Tencent’s WeChat said on Tuesday it is temporarily suspending registration of new users in China as it works to comply with “relevant laws and regulations,” the latest Chinese firm to face regulatory scrutiny in the world’s largest internet market.
In a social media post, Tencent said it is “upgrading” its security technology to align with all relevant laws and regulations and while this process in underway “registration of new Weixin personal and official accounts has been temporarily suspended.”
“Registration services will be restored after the upgrade is complete, which is expected in early August,” the company, which has amassed over 1.2 billion monthly active users in Chin a as of earlier this year, said in a statement.
It’s not immediately clear which law WeChat is citing in its announcement but the move comes at a time amid a broad crackdown on tech firms by Chinese regulators. The crackdown has wiped hundreds of billions of dollars in market cap for Chinese firms and many high-profile global investors including SoftBank are impacted.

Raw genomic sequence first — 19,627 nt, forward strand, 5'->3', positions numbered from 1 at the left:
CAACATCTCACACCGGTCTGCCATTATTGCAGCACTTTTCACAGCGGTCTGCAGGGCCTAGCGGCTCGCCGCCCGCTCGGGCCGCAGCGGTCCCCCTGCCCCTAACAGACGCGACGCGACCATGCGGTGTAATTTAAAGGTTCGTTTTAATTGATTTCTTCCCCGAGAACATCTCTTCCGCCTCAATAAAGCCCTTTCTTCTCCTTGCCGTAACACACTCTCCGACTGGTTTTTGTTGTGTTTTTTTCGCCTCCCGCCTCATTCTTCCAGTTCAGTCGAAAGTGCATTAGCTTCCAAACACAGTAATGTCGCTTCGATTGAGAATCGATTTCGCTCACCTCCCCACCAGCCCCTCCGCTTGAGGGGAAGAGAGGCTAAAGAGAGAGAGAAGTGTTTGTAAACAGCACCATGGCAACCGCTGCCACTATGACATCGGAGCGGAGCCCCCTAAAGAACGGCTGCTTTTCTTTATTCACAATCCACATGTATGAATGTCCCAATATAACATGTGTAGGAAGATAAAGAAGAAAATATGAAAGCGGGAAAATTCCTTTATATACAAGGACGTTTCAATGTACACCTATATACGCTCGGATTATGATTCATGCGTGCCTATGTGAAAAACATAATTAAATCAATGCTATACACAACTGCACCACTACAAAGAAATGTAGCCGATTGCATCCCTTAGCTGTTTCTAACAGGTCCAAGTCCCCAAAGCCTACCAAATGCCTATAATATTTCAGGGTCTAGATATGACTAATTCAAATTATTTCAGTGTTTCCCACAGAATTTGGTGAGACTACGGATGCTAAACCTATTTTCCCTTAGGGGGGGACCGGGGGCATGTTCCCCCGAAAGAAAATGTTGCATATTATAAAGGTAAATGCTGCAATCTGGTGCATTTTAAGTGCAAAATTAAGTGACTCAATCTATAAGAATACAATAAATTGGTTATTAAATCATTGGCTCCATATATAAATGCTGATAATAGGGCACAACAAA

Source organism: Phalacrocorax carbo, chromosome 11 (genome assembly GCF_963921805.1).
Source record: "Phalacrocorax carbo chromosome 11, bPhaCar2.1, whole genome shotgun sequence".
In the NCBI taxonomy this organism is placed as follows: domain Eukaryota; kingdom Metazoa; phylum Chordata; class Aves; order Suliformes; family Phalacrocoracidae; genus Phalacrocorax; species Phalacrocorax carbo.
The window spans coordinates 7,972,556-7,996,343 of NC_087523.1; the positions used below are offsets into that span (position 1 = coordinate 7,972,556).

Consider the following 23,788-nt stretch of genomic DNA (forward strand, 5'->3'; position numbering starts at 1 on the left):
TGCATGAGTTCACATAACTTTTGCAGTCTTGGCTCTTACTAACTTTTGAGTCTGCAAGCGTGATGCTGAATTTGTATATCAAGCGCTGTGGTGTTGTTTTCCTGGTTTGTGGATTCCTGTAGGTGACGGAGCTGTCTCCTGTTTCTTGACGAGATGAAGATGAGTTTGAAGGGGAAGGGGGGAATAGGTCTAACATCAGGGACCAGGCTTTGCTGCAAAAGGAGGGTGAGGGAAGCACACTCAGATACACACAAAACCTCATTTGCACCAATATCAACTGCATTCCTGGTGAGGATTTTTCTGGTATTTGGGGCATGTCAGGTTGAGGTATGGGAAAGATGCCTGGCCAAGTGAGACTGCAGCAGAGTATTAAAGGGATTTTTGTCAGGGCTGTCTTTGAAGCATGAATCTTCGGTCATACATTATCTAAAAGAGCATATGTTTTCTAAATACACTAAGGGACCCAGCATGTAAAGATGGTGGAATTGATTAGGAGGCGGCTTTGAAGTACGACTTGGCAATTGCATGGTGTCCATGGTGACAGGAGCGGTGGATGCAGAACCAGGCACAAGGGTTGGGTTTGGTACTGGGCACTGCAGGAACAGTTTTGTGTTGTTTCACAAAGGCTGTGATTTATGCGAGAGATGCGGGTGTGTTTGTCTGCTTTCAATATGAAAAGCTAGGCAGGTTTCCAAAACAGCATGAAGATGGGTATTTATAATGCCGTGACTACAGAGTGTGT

This is the first time WeChat, which operates as a super-app in China, has had to take a step of this kind in more than a decade. In addition to offering a messaging service, Weixin (WeChat’s name in China), also allows users to make online payments and access a range of financial services.
Some analysts believe that the Chinese government is concerned about the growing influence of tech firms in the country and also the privacy of its citizens’ data.
Earlier this month, China’s cybersecurity regulator ordered ride-hailing giant app Didi to stop signing up new users. That move had come days after Didi’s $4.4 billion initial public offering on the New York Stock Exchange. Didi’s app, which has been pulled from the app stores in China, illegally collecting personal data of its customers, the regulator accused.
This is a developing story. More to follow…